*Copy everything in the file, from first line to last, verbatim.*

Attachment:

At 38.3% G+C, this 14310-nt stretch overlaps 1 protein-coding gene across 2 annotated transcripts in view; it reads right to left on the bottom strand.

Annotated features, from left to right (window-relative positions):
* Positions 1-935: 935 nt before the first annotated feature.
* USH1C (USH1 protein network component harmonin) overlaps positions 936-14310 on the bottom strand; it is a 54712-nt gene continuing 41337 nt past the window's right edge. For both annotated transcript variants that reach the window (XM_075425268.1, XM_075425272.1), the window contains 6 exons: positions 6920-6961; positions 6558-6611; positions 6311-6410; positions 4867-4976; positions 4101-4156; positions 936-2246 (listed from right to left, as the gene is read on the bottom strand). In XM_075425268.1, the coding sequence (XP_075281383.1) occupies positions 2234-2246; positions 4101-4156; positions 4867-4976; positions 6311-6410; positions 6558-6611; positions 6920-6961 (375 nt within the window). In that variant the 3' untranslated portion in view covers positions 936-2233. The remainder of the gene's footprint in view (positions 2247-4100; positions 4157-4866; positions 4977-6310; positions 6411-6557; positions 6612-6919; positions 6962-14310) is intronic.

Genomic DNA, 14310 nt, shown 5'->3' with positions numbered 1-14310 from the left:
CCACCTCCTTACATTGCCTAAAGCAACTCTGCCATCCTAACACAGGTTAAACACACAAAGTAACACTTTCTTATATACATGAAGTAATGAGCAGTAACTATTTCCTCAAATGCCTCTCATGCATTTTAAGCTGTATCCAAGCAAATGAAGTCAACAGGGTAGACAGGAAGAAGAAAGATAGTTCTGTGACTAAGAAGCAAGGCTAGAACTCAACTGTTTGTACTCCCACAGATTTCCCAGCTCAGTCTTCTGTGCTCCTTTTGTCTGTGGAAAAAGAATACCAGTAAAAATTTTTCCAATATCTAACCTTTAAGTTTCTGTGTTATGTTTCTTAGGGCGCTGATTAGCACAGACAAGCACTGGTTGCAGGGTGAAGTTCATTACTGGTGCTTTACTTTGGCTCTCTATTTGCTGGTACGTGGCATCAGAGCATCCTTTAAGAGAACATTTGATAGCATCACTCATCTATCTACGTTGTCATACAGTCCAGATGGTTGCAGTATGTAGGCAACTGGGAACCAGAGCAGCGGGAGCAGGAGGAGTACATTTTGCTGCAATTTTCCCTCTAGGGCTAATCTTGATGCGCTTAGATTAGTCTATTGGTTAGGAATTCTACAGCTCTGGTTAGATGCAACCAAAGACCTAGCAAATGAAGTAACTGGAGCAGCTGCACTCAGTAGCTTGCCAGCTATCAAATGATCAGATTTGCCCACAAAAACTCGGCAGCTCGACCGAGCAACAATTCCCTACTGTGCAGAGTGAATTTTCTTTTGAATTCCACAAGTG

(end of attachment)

At 38.3% G+C, this 14310-nt stretch overlaps 1 protein-coding gene across 2 annotated transcripts in view; it reads right to left on the bottom strand.

Annotated features, from left to right (window-relative positions):
* Positions 1-935: 935 nt before the first annotated feature.
* USH1C (USH1 protein network component harmonin) overlaps positions 936-14310 on the bottom strand; it is a 54712-nt gene continuing 41337 nt past the window's right edge. For both annotated transcript variants that reach the window (XM_075425268.1, XM_075425272.1), the window contains 6 exons: positions 6920-6961; positions 6558-6611; positions 6311-6410; positions 4867-4976; positions 4101-4156; positions 936-2246 (listed from right to left, as the gene is read on the bottom strand). In XM_075425268.1, the coding sequence (XP_075281383.1) occupies positions 2234-2246; positions 4101-4156; positions 4867-4976; positions 6311-6410; positions 6558-6611; positions 6920-6961 (375 nt within the window). In that variant the 3' untranslated portion in view covers positions 936-2233. The remainder of the gene's footprint in view (positions 2247-4100; positions 4157-4866; positions 4977-6310; positions 6411-6557; positions 6612-6919; positions 6962-14310) is intronic.

Genomic DNA, 14310 nt, shown 5'->3' with positions numbered 1-14310 from the left:
CCACCTCCTTACATTGCCTAAAGCAACTCTGCCATCCTAACACAGGTTAAACACACAAAGTAACACTTTCTTATATACATGAAGTAATGAGCAGTAACTATTTCCTCAAATGCCTCTCATGCATTTTAAGCTGTATCCAAGCAAATGAAGTCAACAGGGTAGACAGGAAGAAGAAAGATAGTTCTGTGACTAAGAAGCAAGGCTAGAACTCAACTGTTTGTACTCCCACAGATTTCCCAGCTCAGTCTTCTGTGCTCCTTTTGTCTGTGGAAAAAGAATACCAGTAAAAATTTTTCCAATATCTAACCTTTAAGTTTCTGTGTTATGTTTCTTAGGGCGCTGATTAGCACAGACAAGCACTGGTTGCAGGGTGAAGTTCATTACTGGTGCTTTACTTTGGCTCTCTATTTGCTGGTACGTGGCATCAGAGCATCCTTTAAGAGAACATTTGATAGCATCACTCATCTATCTACGTTGTCATACAGTCCAGATGGTTGCAGTATGTAGGCAACTGGGAACCAGAGCAGCGGGAGCAGGAGGAGTACATTTTGCTGCAATTTTCCCTCTAGGGCTAATCTTGATGCGCTTAGATTAGTCTATTGGTTAGGAATTCTACAGCTCTGGTTAGATGCAACCAAAGACCTAGCAAATGAAGTAACTGGAGCAGCTGCACTCAGTAGCTTGCCAGCTATCAAATGATCAGATTTGCCCACAAAAACTCGGCAGCTCGACCGAGCAACAATTCCCTACTGTGCAGAGTGAATTTTCTTTTGAATTCCACAAGTG